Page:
These bite-backs can be effective even if fairly small (simply using her name and maintaining eye contact while reframing may actually be enough: “wow, ok Sharon, I hear that you are feeling quite stressed about the deadline, may I continue the progress report so you will have a more accurate picture of how we are actually ahead of schedule?”

The trick is that the bite-back MUST happen in the moment, because if you wait till later, the bully’s adrenaline will have worn off and they will have mentally erased what happened, and will start to rewrite history. They don’t even remember what happened.

Use her name each time- it is a slight but allowable escalation and show of counter dominance, and slightly let your tone show that she’s out of line - drop your voice and speak slightly more loudly and slowly than usual, but keep momentum, don’t yell, don’t scowl. Call out her behaviour and then bring it back to the project.

BOSS: "That's not what I'm asking. I can see on your face that you don't even know what I'm talking about.

YOU: Sharon, one sec please. I definitely know what you’re talking about, you’re talking about the teapot status. I’m going to ask you not to assume what I’m thinking based on your interpretation of my facial expressions- let’s stick to facts instead of conjecture. I know this is a stressful moment so let’s try to calmly talk through the progress.

BOSS - This is bad. You need to pull your act together because people are starting to wonder if you're even really getting anywhere on this."

YOU - Ok Sharon I’d like to address what you’re saying. Can you tell me more about the specific people and what they said, so I can be sure to follow up with them and ensure we’re on the same page? I ask because I chaired a team meeting yesterday and the entire team and client are all in agreement that things are going well. I can give you an update on our status from that meeting if you’d like.

BOSS: "You need to stop being so defensive and listen to me. You don't get it. I am VERY concerned. There are a lot of problems here. You always do this. Do you know what I'm talking about?"

ME: Yeah, wow Sharon I definitely hear your concern. A lot of the statements you're sharing feel like general comments about my personality, which I’m open to discussing in our next progress report... but since we are on a rather urgent deadline today and the entire team is present, I think the best use of the group’s time is to stick to the facts and deliverables for this specific project. So if you like I could give the status report, or maybe we can discuss what you’d like us to prioritize for the next week?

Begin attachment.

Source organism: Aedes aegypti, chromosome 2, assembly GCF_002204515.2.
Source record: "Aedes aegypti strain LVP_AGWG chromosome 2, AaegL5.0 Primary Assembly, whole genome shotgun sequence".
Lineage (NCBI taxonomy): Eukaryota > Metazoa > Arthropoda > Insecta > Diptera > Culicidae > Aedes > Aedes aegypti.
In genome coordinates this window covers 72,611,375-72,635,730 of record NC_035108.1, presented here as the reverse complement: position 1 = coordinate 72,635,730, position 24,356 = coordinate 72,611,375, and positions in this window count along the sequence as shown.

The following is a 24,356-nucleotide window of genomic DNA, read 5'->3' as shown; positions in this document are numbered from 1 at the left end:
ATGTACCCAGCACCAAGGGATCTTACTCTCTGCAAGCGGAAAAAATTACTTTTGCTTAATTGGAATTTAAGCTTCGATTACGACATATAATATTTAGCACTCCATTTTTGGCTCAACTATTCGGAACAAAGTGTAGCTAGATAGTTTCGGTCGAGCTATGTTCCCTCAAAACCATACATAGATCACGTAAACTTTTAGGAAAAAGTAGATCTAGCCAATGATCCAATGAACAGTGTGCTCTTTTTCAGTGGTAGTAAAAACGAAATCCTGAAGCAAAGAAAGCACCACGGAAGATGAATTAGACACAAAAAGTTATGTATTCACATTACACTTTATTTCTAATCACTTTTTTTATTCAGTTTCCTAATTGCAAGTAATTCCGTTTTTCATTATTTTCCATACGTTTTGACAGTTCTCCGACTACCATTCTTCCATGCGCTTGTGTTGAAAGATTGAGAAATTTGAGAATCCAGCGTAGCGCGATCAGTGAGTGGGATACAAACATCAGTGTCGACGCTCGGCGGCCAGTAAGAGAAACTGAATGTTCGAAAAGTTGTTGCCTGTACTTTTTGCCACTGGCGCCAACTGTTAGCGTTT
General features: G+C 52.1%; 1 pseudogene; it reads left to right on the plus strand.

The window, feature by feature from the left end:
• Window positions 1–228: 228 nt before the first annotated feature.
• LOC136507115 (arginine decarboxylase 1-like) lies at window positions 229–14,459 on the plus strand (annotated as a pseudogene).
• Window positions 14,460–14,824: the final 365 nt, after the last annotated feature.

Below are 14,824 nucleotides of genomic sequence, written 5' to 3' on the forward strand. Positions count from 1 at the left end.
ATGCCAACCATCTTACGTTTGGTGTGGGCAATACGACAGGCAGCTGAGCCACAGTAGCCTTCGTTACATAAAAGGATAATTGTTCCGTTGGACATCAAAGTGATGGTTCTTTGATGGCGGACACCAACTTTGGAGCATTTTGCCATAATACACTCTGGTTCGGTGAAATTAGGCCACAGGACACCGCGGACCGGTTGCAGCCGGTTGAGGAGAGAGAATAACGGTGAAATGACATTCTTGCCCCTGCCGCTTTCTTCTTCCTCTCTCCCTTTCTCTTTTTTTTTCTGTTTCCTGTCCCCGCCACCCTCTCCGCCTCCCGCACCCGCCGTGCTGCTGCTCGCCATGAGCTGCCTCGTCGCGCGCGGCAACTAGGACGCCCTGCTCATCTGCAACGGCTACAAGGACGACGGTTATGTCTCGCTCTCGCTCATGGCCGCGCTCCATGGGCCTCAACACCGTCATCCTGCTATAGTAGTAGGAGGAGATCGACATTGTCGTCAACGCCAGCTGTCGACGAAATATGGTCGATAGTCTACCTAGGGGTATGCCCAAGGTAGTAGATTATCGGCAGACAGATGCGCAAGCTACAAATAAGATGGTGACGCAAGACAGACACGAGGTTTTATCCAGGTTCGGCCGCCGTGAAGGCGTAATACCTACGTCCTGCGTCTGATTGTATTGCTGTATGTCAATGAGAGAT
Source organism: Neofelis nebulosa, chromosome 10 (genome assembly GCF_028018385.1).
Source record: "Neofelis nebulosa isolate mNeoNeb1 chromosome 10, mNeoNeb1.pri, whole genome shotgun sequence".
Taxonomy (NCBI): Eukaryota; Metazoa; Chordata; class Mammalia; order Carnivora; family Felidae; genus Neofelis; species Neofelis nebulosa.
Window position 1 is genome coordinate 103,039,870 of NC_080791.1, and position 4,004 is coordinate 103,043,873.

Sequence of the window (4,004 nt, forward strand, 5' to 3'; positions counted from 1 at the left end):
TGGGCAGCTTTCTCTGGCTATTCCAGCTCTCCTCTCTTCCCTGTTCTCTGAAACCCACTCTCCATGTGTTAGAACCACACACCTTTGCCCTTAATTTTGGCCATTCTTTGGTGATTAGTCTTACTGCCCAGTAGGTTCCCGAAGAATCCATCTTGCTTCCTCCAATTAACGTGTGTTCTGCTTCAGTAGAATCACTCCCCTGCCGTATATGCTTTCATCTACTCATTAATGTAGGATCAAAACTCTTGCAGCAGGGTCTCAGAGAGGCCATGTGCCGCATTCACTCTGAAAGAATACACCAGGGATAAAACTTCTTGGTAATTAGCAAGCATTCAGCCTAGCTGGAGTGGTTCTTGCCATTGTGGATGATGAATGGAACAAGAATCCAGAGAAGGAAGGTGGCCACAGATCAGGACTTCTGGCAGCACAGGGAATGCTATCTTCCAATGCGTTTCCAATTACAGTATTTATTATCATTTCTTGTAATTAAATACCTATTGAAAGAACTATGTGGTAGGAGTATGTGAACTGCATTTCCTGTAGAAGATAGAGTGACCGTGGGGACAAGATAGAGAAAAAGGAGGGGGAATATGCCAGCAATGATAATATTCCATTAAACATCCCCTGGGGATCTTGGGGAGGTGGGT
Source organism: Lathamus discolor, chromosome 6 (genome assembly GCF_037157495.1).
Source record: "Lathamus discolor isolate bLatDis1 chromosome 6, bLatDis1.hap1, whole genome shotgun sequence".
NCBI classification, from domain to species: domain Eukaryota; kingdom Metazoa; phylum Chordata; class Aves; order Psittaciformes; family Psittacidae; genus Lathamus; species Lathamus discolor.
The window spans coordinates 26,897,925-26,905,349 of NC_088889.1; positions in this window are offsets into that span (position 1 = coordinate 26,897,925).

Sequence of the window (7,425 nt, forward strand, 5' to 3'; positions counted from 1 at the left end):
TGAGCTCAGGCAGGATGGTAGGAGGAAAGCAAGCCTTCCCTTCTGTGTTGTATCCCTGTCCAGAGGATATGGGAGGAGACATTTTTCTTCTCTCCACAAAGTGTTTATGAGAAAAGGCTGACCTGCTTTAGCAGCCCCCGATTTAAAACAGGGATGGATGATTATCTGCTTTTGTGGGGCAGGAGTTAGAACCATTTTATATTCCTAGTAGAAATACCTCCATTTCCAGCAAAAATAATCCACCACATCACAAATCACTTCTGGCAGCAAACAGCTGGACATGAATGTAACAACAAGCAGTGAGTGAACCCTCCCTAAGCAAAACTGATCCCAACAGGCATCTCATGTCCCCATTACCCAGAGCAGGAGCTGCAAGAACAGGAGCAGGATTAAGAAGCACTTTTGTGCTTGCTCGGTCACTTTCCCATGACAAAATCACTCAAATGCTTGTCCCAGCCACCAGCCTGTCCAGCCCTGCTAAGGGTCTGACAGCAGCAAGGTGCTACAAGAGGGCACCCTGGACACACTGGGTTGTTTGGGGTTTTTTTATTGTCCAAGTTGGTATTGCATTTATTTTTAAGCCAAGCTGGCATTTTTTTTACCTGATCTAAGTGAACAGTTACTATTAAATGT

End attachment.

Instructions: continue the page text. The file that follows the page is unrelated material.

BOSS: "You're completely in the background! I answered Bill's question about handles when YOU should have been there with the info! I can't do your job for you! Do you have any idea how unpleasant it is to have to do this?! You need to SHAPE UP."

ME: Hmm Sharon, I’d like to address that comment. it sounds like Bill chose to ask you, I wasn’t in the room so I couldn’t answer at that moment. Thanks for jumping in with Bill at that moment; please feel free to direct people’s questions to me! I am more than willing to reply to those Qs in detail when they are actually asked of me. I will make sure in my next report to make it clear that teapot questions should come to me.

.... Also, fuck she sounds terrible, seriously, you need to look for a new job. Sorry you have to deal with this! You do NOT deserve this abuse.
posted by nouvelle-personne at 8:48 PM on December 10, 2019 [3 favorites]

You cannot change this person’s behavior, only they can. You can only change your response to it.

One thing you can do is explicitly tell your fellow team members that you are on their side. Next time this happens to someone else, make it a point to include that person rather than shun them. Invite them to eat lunch with you, stop by their desk to ask about chocolate teapots, whatever. Best if it can be public; but if not, it is still worth doing. Done enough times your fellow coworkers will see you as an ally.

Otherwise I think people above have given you good suggestions for handling this abusive situation. So instead I have a little more advice, for after you leave this job (however long that may be). Abuse on the job warps your perspective. I currently supervise someone who was downright abused by their previous boss; this person (who is otherwise pretty great at their job) still struggles with the after effects. Get a therapist and get help, for you (for managing the job now, but also for the future). Sliding scale exists if you can’t afford it or don’t have employee insurance that can cover it. And if you can’t in any way pay a professional, get the help from someone else you trust, someone completely disconnected from your career. This treatment is not normal, and you do not want to be forever wincing at all future bosses because you think they might blow up at any time. Some bosses might, it’s true, but it is not universal and shouldn’t happen at all.
posted by nat at 7:51 AM on December 11, 2019 [5 favorites]

Response by poster: Hey all, late to the game on this one following a ton of non-work-related stuff--thank you all SO MUCH for your responses, advice and commiseration. I have my annual review in a few days and have begun looking around for certificate programs to try to polish my resume a bit. I will also take advice about bonding with teammates to heart. My goal is to move on by the end of the year because honestly this is nuts. Thanks again!!
posted by TinyChicken at 5:30 AM on February 3, 2020 [1 favorite]